Depending on where you live, you might have to pay state income taxes on the amount of your loan that was forgiven. Seven states still plan to tax loan forgiveness, but that could change in the future:

  • Arkansas
  • California
  • Indiana
  • Minnesota
  • Mississippi
  • The state of North Carolina
  • Wisconsin

3. Employer repayment programs are tax-exempt (for now)

According to the Employee Benefit Research Institute, 17% of employers have programs to help with paying back student loans. Most of the time, these programs work like retirement plans offered by employers. The company will match their employees’ student loan payments up to a certain limit each year.

Thanks to a federal law, employers can help their workers pay off their student loans without having to pay taxes on the money until 2025. Under current law, employers can contribute up to $5,250 per employee per year, and the amount of help is not taxed as income.

At the state level, student loan repayment programs offered by employers are not taxed yet. Using a student loan repayment program offered by your employer can be a smart way to save money and pay off your loans faster.

4. The government can take your tax refund if you don’t pay back your student loans.

Many people with student loan debt worry that the government will take their tax refund if they owe money. But that will only happen if you take out federal loans and don’t pay them back.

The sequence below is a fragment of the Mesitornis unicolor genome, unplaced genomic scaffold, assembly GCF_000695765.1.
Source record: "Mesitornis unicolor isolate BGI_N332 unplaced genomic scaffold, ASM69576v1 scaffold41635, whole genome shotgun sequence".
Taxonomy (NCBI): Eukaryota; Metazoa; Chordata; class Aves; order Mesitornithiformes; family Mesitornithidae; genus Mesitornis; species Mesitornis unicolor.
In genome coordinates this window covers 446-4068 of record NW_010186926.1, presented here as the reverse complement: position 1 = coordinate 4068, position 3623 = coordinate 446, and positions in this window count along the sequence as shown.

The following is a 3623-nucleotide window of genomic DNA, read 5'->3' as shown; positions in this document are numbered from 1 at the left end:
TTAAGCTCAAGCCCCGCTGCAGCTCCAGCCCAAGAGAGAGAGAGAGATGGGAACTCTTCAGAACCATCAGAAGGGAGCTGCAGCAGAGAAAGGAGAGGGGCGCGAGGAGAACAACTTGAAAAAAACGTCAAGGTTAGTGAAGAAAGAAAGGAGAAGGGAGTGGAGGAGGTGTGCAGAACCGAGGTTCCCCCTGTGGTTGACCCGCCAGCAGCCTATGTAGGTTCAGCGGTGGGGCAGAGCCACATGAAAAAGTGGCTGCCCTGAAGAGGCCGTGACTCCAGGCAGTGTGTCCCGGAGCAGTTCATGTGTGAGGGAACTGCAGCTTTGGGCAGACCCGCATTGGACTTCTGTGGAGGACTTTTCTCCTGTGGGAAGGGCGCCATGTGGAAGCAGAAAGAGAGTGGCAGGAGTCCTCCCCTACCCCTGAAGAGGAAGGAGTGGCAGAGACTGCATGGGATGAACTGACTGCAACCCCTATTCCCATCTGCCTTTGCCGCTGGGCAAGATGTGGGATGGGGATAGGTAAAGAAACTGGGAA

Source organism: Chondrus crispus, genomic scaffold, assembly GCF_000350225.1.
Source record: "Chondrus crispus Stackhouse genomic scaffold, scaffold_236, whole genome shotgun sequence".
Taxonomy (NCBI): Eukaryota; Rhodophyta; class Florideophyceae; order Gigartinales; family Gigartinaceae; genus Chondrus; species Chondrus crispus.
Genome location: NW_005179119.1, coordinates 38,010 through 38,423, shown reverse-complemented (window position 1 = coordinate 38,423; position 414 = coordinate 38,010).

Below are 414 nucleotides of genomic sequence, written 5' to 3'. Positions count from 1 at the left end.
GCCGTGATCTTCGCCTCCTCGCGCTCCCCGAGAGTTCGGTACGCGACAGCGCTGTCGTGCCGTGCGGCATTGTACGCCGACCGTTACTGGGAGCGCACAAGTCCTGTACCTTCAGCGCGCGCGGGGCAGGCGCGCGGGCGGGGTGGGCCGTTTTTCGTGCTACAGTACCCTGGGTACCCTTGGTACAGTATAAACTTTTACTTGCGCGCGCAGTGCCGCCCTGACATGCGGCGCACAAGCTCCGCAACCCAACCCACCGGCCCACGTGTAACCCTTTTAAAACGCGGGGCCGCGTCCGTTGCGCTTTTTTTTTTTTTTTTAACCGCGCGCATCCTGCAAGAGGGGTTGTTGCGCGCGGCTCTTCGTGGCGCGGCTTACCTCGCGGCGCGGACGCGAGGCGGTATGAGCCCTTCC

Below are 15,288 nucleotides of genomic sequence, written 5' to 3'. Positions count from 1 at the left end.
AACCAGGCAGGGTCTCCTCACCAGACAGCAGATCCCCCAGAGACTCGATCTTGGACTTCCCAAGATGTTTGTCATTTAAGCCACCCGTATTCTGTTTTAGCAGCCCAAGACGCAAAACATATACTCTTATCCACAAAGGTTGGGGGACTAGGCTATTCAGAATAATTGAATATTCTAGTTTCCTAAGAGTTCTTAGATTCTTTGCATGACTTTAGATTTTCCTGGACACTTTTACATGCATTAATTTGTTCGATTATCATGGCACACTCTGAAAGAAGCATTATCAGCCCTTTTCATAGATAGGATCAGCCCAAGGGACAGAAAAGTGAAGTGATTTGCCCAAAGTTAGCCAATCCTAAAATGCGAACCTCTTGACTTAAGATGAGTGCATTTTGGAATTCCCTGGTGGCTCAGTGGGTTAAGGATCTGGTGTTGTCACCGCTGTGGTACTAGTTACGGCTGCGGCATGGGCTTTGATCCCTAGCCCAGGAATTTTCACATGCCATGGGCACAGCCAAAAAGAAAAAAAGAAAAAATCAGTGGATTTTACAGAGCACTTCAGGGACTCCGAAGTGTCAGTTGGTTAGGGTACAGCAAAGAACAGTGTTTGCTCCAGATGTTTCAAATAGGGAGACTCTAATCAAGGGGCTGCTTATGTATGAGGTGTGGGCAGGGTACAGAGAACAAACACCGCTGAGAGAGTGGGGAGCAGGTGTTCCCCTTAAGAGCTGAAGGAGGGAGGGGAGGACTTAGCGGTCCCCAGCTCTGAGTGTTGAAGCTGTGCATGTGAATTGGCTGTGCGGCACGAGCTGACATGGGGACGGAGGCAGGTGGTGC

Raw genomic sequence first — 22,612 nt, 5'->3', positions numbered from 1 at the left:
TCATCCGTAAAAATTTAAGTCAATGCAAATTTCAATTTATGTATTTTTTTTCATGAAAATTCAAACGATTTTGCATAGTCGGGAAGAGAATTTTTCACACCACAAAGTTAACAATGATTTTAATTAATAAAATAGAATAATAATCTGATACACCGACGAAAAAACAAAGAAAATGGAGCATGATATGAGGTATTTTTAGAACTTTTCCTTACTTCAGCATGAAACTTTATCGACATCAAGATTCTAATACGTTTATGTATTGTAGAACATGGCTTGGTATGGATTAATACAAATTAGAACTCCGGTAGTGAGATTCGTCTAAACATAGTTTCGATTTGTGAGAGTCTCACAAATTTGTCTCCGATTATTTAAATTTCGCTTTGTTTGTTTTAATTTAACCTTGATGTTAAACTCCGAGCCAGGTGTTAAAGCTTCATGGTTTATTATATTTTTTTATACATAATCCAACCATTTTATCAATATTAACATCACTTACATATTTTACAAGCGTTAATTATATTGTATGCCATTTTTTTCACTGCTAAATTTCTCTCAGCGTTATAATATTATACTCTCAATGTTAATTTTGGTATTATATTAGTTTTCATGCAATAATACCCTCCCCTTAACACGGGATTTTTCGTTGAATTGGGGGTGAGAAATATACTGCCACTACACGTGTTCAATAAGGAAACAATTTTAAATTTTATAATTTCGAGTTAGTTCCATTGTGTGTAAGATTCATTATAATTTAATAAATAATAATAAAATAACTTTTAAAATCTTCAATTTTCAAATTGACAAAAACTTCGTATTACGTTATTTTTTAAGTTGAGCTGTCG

When you don’t pay your federal student loans for 270 days or more, you’re in default, and the government can take your refund through a treasury offset. It can keep your refund and put the money toward the balance of your loan instead.

Private student loans are not affected by this rule.

Questions about taxes and student loans

Here are the answers to some of the most common questions about how student loans and taxes are related.

Are student loans tax deductible?

You can’t write off all of your student loans on your taxes. But if you meet certain income requirements, the student loan interest deduction may let you deduct up to $2,500 in interest.

Can I use the tax deduction for student loan interest on a private student loan?

Yes, both private and federal student loans are eligible for the tax deduction for student loan interest.

Do scholarships and grants have to be paid back?

In general, scholarships and grants that are used to pay for school are not taxed. If you get a scholarship or grant that pays for things like textbooks or room and board, the amount of the award may be taxed as income.

Can my tax refund be taken by lenders?

If you haven’t paid back your federal student loans, only the federal government can take your tax refund. If that happens, the loan servicer can take a number of actions, such as treasury offset, taking your tax refund, or garnishing your wages.

Getting ready for tax time

As the year winds down, it’s a good idea to start thinking about taxes and making plans. If you still owe money on your student loans, you can save money by learning about tax deductions and other tax benefits.